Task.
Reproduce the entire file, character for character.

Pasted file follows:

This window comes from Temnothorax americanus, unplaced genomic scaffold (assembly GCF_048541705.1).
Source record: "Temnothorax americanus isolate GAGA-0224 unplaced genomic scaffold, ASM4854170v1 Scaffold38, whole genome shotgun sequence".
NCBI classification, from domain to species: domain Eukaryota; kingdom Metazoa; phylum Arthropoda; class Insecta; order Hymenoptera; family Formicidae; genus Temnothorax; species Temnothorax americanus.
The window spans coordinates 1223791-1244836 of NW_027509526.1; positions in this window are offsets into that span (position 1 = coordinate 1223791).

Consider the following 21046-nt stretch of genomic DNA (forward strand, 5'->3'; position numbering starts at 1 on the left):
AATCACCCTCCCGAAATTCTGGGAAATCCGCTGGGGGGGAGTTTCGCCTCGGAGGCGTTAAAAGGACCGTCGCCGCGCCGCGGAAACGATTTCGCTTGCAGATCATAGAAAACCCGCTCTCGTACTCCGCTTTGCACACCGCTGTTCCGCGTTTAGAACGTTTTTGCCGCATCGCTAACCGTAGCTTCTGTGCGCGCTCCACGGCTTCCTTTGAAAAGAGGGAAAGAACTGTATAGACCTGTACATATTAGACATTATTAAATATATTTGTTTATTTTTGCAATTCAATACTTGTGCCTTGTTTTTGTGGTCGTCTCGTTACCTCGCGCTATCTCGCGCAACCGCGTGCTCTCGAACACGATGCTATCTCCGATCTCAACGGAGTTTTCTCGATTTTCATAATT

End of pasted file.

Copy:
This window comes from Temnothorax americanus, unplaced genomic scaffold (assembly GCF_048541705.1).
Source record: "Temnothorax americanus isolate GAGA-0224 unplaced genomic scaffold, ASM4854170v1 Scaffold38, whole genome shotgun sequence".
NCBI classification, from domain to species: domain Eukaryota; kingdom Metazoa; phylum Arthropoda; class Insecta; order Hymenoptera; family Formicidae; genus Temnothorax; species Temnothorax americanus.
The window spans coordinates 1223791-1244836 of NW_027509526.1; positions in this window are offsets into that span (position 1 = coordinate 1223791).

Consider the following 21046-nt stretch of genomic DNA (forward strand, 5'->3'; position numbering starts at 1 on the left):
AATCACCCTCCCGAAATTCTGGGAAATCCGCTGGGGGGGAGTTTCGCCTCGGAGGCGTTAAAAGGACCGTCGCCGCGCCGCGGAAACGATTTCGCTTGCAGATCATAGAAAACCCGCTCTCGTACTCCGCTTTGCACACCGCTGTTCCGCGTTTAGAACGTTTTTGCCGCATCGCTAACCGTAGCTTCTGTGCGCGCTCCACGGCTTCCTTTGAAAAGAGGGAAAGAACTGTATAGACCTGTACATATTAGACATTATTAAATATATTTGTTTATTTTTGCAATTCAATACTTGTGCCTTGTTTTTGTGGTCGTCTCGTTACCTCGCGCTATCTCGCGCAACCGCGTGCTCTCGAACACGATGCTATCTCCGATCTCAACGGAGTTTTCTCGATTTTCATAATT